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My wife and my mate Bugsy agree on one thing about boxing: It’s not for women. Political correctness suggests that, while it may be all right for my wife to hold that view, Bugsy is out of line.
Before he cops any rolling pins from the gals, listen to his side for a minute:
“I love sheilas, any shape and sort. But if they’re on show, I’d like to see all that’s feminine about them. Girls banging away is not the same as two ugly blokes belting each other. Tell me it isn’t true?”
“My feeling is that some things are best meant for sheilas, some are best meant for blokes. And, well, vive le difference!”
In Bugsy’s defence, I would like to say that I have a gut feeling that women approach boxing in a remarkably different way: At the gym, I watch boys and girls sparring – young men and young women sparring. And I have always had a feeling that when women spar they’re “playing”.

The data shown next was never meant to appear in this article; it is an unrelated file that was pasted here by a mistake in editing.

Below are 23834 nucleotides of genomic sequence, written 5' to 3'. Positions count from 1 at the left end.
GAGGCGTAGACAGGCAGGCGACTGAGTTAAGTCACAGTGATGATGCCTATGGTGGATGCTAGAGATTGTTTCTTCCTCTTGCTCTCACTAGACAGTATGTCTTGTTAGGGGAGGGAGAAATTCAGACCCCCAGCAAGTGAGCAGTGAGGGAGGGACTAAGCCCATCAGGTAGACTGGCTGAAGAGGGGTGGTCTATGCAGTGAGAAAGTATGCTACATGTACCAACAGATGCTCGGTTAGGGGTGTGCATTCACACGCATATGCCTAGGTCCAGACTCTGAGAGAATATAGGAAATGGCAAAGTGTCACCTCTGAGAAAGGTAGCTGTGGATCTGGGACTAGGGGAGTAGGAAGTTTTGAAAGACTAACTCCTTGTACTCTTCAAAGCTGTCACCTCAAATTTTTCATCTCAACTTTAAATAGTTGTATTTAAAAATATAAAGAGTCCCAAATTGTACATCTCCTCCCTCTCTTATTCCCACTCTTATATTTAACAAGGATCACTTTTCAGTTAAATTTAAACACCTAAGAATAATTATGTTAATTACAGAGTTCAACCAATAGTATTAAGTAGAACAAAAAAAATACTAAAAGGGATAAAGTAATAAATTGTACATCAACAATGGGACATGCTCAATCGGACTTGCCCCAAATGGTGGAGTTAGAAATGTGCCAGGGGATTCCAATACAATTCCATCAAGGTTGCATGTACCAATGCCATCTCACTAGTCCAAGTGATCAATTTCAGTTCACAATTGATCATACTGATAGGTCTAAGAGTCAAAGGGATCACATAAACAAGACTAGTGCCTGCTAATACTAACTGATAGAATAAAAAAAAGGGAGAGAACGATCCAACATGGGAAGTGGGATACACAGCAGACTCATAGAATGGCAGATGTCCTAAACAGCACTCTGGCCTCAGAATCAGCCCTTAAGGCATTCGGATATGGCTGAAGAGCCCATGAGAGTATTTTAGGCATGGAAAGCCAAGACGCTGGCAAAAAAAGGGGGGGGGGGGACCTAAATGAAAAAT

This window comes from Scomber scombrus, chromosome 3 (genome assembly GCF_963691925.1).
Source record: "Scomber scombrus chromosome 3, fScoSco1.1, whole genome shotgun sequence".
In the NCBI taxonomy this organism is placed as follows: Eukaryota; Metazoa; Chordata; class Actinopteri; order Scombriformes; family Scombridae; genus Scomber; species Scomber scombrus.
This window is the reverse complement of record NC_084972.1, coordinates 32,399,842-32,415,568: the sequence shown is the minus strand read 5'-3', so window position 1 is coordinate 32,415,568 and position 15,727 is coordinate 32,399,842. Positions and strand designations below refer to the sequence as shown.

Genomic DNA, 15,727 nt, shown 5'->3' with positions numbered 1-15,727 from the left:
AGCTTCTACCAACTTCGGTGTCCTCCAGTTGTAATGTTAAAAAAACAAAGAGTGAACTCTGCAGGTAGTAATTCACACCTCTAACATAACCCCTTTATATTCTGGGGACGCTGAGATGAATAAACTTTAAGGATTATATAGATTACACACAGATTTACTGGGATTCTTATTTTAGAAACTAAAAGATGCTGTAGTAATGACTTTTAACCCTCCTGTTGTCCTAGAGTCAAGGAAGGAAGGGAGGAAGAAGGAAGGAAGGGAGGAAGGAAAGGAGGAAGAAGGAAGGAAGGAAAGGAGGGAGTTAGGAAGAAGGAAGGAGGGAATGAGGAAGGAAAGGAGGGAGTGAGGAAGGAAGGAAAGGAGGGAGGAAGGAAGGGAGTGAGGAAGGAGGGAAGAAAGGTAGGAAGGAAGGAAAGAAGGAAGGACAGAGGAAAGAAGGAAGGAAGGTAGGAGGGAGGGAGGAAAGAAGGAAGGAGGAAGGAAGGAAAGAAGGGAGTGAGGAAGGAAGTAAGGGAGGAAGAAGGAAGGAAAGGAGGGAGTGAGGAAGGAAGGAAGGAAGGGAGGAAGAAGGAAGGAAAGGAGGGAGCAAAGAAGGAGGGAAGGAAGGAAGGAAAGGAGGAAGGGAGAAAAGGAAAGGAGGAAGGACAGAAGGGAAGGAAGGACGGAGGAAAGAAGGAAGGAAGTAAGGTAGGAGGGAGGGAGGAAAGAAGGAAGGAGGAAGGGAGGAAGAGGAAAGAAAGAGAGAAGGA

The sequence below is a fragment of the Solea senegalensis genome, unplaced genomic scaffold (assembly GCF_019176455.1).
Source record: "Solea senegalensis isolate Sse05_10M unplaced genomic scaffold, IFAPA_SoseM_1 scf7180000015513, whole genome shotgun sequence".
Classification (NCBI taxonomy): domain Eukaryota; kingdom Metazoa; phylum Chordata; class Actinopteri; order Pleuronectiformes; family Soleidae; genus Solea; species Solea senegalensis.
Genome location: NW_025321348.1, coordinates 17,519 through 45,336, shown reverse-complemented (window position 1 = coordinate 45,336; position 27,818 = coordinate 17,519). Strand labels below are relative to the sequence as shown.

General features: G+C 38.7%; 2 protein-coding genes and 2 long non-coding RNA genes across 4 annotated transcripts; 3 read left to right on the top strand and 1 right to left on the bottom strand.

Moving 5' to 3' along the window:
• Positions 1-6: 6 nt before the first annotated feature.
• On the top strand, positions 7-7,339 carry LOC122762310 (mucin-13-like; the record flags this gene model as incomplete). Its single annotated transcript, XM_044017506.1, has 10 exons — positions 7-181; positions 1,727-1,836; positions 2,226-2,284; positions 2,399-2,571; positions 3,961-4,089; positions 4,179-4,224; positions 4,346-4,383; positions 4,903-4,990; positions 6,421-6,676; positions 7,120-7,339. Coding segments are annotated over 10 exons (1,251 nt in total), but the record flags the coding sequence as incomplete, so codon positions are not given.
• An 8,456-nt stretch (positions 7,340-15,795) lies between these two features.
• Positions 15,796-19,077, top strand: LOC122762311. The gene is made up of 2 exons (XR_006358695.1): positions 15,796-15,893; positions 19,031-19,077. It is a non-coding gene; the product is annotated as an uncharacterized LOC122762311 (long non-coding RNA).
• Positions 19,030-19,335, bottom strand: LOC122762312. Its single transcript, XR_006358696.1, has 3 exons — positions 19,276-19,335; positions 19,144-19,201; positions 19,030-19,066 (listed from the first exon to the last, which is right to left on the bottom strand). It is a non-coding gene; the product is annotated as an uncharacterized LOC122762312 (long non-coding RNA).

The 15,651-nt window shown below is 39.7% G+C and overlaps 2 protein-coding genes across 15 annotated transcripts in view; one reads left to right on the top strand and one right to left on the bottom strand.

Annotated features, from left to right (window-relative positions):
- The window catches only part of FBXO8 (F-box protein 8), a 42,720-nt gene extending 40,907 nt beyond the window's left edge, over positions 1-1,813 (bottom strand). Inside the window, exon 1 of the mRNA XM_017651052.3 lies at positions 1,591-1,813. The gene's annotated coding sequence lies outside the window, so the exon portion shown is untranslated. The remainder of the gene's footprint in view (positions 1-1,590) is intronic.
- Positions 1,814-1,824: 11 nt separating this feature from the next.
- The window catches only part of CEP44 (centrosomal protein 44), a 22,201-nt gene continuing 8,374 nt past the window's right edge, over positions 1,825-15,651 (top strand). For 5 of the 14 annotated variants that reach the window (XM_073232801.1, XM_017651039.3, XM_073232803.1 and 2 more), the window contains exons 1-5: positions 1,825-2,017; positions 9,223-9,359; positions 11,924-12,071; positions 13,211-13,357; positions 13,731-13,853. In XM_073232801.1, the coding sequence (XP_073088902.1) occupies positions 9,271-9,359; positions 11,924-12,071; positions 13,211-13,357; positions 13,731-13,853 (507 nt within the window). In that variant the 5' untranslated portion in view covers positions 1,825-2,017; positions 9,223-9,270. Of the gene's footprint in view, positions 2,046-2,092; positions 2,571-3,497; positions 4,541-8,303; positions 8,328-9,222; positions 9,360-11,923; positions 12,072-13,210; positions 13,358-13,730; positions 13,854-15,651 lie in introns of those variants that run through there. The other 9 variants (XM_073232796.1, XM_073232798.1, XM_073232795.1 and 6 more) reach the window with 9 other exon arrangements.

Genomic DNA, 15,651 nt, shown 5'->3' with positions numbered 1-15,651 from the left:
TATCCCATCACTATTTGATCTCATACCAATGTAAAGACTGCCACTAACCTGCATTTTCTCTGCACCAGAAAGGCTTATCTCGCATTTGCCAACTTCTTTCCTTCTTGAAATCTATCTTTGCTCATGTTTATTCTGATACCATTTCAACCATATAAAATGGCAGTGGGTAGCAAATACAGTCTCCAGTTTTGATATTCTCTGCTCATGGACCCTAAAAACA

With the boys, especially the young men, the element of “machismo” comes in. And whether or not they know it’s only a game, it’s in their nature to move faster, hit harder and don’t-give-an-inch.
Personally, my take on the subject of women’s boxing is to limit women to the amateur code, where boxing is at its purest as a game of wit, skill and speed. Professional boxing should be exclusively men’s business.
“Maybe so,” argues Bugsy. “But I still don’t like watching sheilas shuffling in an amateur boxing ring and banging away at each other.”
Amen to that, echoes my dear wife.